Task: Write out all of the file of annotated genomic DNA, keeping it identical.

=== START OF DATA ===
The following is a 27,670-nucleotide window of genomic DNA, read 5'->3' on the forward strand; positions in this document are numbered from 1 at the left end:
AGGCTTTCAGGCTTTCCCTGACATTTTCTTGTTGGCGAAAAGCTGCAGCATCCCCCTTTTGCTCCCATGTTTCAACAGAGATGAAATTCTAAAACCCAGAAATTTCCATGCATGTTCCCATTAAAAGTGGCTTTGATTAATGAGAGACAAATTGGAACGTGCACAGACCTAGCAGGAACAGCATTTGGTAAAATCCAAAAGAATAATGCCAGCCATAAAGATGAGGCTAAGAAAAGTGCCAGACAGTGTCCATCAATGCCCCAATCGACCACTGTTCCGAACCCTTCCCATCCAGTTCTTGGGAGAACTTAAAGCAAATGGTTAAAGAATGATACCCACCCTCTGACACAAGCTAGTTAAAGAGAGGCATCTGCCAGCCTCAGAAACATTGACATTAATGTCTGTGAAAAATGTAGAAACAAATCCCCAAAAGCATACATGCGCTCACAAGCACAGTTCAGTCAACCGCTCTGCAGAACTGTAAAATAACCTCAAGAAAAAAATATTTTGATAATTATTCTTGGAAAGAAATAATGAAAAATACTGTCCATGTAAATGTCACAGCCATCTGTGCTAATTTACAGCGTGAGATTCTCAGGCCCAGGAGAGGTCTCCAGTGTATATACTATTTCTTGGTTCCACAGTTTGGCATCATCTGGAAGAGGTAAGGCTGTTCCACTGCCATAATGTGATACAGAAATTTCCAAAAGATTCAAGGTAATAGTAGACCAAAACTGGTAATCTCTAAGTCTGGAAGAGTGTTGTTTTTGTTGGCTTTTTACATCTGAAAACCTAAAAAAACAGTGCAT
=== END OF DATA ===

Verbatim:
The following is a 27,670-nucleotide window of genomic DNA, read 5'->3' on the forward strand; positions in this document are numbered from 1 at the left end:
AGGCTTTCAGGCTTTCCCTGACATTTTCTTGTTGGCGAAAAGCTGCAGCATCCCCCTTTTGCTCCCATGTTTCAACAGAGATGAAATTCTAAAACCCAGAAATTTCCATGCATGTTCCCATTAAAAGTGGCTTTGATTAATGAGAGACAAATTGGAACGTGCACAGACCTAGCAGGAACAGCATTTGGTAAAATCCAAAAGAATAATGCCAGCCATAAAGATGAGGCTAAGAAAAGTGCCAGACAGTGTCCATCAATGCCCCAATCGACCACTGTTCCGAACCCTTCCCATCCAGTTCTTGGGAGAACTTAAAGCAAATGGTTAAAGAATGATACCCACCCTCTGACACAAGCTAGTTAAAGAGAGGCATCTGCCAGCCTCAGAAACATTGACATTAATGTCTGTGAAAAATGTAGAAACAAATCCCCAAAAGCATACATGCGCTCACAAGCACAGTTCAGTCAACCGCTCTGCAGAACTGTAAAATAACCTCAAGAAAAAAATATTTTGATAATTATTCTTGGAAAGAAATAATGAAAAATACTGTCCATGTAAATGTCACAGCCATCTGTGCTAATTTACAGCGTGAGATTCTCAGGCCCAGGAGAGGTCTCCAGTGTATATACTATTTCTTGGTTCCACAGTTTGGCATCATCTGGAAGAGGTAAGGCTGTTCCACTGCCATAATGTGATACAGAAATTTCCAAAAGATTCAAGGTAATAGTAGACCAAAACTGGTAATCTCTAAGTCTGGAAGAGTGTTGTTTTTGTTGGCTTTTTACATCTGAAAACCTAAAAAAACAGTGCAT